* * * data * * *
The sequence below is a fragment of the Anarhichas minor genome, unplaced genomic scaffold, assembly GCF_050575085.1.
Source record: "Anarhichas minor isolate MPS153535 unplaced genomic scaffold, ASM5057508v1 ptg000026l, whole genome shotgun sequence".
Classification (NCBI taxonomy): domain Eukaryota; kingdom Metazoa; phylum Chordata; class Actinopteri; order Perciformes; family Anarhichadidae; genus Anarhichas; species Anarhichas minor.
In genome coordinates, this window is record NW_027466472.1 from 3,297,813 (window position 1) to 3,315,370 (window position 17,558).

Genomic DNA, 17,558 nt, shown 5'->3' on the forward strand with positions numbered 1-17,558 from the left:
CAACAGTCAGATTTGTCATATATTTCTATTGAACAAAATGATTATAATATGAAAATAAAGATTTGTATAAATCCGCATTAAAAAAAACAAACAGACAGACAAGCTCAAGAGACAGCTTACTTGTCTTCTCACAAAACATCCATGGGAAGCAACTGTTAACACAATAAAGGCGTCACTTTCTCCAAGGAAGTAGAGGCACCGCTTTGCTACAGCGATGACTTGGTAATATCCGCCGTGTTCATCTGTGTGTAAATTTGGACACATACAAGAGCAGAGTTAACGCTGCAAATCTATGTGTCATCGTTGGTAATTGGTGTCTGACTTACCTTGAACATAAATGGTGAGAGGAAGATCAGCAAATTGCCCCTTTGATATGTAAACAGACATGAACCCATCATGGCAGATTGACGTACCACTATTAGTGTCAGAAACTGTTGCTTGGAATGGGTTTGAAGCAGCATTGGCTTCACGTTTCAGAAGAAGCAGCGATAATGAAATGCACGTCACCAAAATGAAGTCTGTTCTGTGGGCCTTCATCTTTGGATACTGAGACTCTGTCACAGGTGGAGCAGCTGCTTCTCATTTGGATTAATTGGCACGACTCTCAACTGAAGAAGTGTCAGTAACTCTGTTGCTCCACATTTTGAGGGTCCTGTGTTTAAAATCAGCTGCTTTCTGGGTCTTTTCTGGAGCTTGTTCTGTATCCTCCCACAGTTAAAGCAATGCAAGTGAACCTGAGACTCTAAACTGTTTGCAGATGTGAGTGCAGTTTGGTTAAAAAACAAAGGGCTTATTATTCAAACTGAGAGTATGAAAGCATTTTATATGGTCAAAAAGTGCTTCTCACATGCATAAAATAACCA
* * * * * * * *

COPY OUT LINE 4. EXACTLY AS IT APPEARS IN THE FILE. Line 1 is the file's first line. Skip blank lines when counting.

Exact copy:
In genome coordinates, this window is record NW_027466472.1 from 3,297,813 (window position 1) to 3,315,370 (window position 17,558).